UN resolves to end ocean plastic waste

At the United Nations Environment Assembly in Nairobi, more than 200 nations passed a resolution to eliminate plastic pollution in our seas. Although it's not a legally binding treaty, it could pave the way to one.

More than 200 countries have promised to turn the tide on throwaway plastic packaging that is clogging our oceans and threatening marine ecosystems. 

Nature and Environment | 30.11.2017

At the United Nations Environment Assembly happening this week in Nairobi, a resolution has been passed aimed to end marine plastic pollution.

Hopes for a binding treaty

In advance of the assembly, a UN marine ecosystems chief called marine plastic pollution a "planetary crisis," and environmental groups had hoped for a "Paris-style" global treaty aimed at tackling it. The Paris Agreement, adopted in 2015, lays the fundamental groundwork for the world to take action on climate change.

Scientists calling for a binding international agreement said the impact of ocean plastics on biodiversity, ecosystem services, food security and human health make it "a global threat."

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"Plastic is not constrained by national boundaries, because it migrates via water and air currents and settles in benthic sediments," they said in an article in the Proceedings of the National Academy of Sciences.

"More than 50 percent of the ocean's area sits beyond national jurisdiction, including the infamous 'garbage patches' in oceanic gyres where plastic accumulates."

The resolution signed this week is nonbinding. But Norwegian Environment Minister Vidar Helgesen said he hoped it would lead to a more enforceable agreement.

"We now have an agreement to explore a legally binding instrument and other measures and that will be done at the international level over the next 18 months," he told Reuters.

Building on Sustainable Development Goals

This week's resolution reaffirms the commitment under the UN Sustainable Development Goals to "prevent and significantly reduce marine pollution of all kinds, in particular from land-based activities, including marine debris and nutrient pollution."

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It encourages member states to take action to prevent marine litter and microplastics, do more to recycle, and quantify and clean up existing ocean pollution.

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The resolution is part of a declaration the UNEP said would promote fiscal incentives to reduce waste, strengthen laws against pollution, and promote "sustainable lifestyles based on a circular economy."

Taking steps to ditch plastic

During the UNEP Assembly, Chile, Oman, Sri Lanka and South Africa joined the Clean Seas campaign. Sri Lanka announced it would ban single-use plastic products from the start of 2018, and step up efforts to recycle waste.

"We have banned plastic bags and are now working to reduce the number of plastic bottles in the country," said Sri Lankan Environment Minister Anura Dissanayake. "We want to be a green and blue beacon of hope in Asia, and do everything we can to keep the seas clean."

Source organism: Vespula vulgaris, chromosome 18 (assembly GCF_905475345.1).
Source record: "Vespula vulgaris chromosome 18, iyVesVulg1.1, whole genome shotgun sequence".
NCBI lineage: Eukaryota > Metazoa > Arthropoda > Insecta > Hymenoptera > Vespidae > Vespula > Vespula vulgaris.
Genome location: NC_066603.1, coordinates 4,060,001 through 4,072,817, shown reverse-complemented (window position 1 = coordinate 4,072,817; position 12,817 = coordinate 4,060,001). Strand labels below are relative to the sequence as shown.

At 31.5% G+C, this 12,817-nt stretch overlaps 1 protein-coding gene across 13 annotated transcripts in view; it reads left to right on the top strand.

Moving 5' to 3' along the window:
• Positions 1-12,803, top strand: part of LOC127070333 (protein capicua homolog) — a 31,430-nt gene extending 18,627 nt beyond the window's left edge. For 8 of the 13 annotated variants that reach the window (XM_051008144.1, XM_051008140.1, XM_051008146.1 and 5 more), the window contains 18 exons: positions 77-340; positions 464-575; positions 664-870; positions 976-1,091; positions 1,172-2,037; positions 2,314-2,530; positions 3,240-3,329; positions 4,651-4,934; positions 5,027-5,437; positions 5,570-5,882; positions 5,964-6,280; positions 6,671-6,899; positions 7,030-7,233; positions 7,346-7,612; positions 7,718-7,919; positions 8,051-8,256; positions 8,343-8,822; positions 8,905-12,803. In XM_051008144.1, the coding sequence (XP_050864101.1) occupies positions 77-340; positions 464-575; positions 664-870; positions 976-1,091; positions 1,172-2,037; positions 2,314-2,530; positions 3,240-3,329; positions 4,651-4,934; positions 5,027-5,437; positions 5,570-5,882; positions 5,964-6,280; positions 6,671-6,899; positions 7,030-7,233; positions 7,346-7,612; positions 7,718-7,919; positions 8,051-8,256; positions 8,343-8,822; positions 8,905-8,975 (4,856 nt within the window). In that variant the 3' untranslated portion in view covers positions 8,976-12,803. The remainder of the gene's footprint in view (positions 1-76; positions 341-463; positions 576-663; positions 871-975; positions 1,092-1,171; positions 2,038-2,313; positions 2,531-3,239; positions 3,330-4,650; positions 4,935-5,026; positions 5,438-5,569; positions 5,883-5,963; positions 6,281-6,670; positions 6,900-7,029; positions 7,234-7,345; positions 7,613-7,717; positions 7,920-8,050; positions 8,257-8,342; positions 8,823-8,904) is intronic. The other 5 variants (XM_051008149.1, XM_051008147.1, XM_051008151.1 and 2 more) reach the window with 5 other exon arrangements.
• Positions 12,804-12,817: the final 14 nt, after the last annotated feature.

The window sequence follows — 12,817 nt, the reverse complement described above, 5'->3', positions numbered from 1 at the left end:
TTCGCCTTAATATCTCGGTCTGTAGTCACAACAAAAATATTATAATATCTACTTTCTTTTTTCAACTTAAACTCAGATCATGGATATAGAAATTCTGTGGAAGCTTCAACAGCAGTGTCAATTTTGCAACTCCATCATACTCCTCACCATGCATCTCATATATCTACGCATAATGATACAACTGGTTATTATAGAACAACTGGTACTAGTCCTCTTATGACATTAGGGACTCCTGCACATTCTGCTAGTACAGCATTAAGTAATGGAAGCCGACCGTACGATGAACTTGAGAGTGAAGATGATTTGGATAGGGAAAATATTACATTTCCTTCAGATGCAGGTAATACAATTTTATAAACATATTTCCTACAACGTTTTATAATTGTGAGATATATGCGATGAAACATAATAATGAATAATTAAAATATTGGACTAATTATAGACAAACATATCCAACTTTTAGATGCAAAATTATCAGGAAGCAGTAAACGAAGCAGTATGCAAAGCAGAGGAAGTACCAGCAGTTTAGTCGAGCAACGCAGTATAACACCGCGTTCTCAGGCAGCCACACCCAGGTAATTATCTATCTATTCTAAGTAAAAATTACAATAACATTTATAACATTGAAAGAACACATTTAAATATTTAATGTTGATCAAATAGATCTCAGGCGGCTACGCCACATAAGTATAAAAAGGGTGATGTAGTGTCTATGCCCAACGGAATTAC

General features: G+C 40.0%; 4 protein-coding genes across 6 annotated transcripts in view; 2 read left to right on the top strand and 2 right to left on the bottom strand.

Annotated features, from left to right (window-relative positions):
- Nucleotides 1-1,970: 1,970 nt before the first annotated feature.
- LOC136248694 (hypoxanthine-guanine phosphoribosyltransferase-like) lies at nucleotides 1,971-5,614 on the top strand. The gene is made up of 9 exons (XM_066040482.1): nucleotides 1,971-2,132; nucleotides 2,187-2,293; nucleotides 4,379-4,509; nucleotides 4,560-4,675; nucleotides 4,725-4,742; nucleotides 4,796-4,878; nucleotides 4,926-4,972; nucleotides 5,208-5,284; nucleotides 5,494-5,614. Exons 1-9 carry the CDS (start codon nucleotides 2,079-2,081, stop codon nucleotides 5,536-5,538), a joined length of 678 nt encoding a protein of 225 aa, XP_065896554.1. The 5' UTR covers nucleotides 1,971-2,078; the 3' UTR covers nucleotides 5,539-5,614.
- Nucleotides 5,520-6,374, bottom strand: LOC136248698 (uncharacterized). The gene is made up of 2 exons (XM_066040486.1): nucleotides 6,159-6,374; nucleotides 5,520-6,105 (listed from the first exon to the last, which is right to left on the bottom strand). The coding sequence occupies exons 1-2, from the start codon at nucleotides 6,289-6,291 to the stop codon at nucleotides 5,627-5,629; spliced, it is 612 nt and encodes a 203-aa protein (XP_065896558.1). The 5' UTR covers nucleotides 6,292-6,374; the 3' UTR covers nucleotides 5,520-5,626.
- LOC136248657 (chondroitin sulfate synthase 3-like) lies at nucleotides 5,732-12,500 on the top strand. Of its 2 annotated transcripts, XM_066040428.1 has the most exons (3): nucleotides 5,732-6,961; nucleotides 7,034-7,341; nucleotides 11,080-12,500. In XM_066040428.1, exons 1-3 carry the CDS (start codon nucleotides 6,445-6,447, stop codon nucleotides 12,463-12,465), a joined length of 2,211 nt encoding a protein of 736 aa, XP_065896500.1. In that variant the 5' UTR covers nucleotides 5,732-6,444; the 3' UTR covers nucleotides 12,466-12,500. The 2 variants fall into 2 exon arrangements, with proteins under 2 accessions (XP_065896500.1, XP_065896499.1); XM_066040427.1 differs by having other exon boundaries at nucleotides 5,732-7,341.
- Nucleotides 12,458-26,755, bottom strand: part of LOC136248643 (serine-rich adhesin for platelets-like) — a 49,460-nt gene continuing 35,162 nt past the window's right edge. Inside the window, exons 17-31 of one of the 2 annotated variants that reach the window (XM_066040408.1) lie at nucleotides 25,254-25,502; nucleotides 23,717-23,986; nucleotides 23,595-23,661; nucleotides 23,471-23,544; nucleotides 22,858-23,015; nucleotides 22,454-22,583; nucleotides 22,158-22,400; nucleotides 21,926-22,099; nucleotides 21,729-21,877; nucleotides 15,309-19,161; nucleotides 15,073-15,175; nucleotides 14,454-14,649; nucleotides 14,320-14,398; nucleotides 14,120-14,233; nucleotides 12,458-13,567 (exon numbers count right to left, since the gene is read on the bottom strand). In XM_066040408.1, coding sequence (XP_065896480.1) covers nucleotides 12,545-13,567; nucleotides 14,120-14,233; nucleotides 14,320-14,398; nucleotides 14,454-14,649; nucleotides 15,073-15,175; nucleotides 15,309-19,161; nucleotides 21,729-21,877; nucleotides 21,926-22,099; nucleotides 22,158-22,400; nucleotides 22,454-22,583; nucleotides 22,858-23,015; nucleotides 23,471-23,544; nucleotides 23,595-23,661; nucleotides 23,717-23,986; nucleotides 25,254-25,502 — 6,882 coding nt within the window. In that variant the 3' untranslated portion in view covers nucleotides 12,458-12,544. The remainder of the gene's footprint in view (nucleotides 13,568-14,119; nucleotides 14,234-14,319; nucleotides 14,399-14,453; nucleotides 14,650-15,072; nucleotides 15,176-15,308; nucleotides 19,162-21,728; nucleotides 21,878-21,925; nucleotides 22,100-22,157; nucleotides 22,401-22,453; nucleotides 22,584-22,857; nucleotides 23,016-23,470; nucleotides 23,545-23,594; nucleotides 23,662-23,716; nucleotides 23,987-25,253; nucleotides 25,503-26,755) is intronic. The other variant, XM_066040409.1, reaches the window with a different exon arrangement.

Several other countries have already banned disposable plastic bags.

The Clean Seas campaign also urges companies and individuals to take a pledge against plastic waste, for example promising to reuse plastic bags, choose products with less packaging and bring our own containers for takeout food.

In addition, the "stop sucking" campaign to reduce the use of plastic drinking straws.

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A sad find

Researchers Melanie Bergmann and Mine Banu Tekman conducted one of the few time-series studies tracking litter in the deep sea. And the results are worrying.

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Litter down in the deep

Researchers used a towed camera system to observe the ocean floor at a depth of 2,500 meters. Even there, they found a significant concentration of litter.

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The fate of plastic

The European Union only recycles around 25 percent of its plastic trash - even though it is considered a pioneer in environmental issues. Our daily plastic waste often ends up at the bottom of the sea.

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Unsustainable fishing

Fisheries also play a major role when it comes to marine pollution. Plastic nets are commonly found among ocean litter - and they pose serious risks to marine animals.

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Boomerang effect

Once in the ocean, small pieces of plastic are eaten by plankton. Via these small organisms, microplastics make their way into the whole food chain. That means we end up eating the plastic we threw away.

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A long life

Plastic bags take about 20 years to disintegrate. Plastic bottles need up to 450 years. In the deep sea, the process can be even slower due to a lack of sunlight and oxygen.

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Broken glass on the "pristine" seafloor

Things are getting worse. The researchers say there has been a clear increase in the amount of litter since 2011.

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Never too late to change

It would still be possible to change our lifestyles. Reducing the amount of waste we produce and raising awareness on the importance of recycling could be the next step to start cleaning up our seas.

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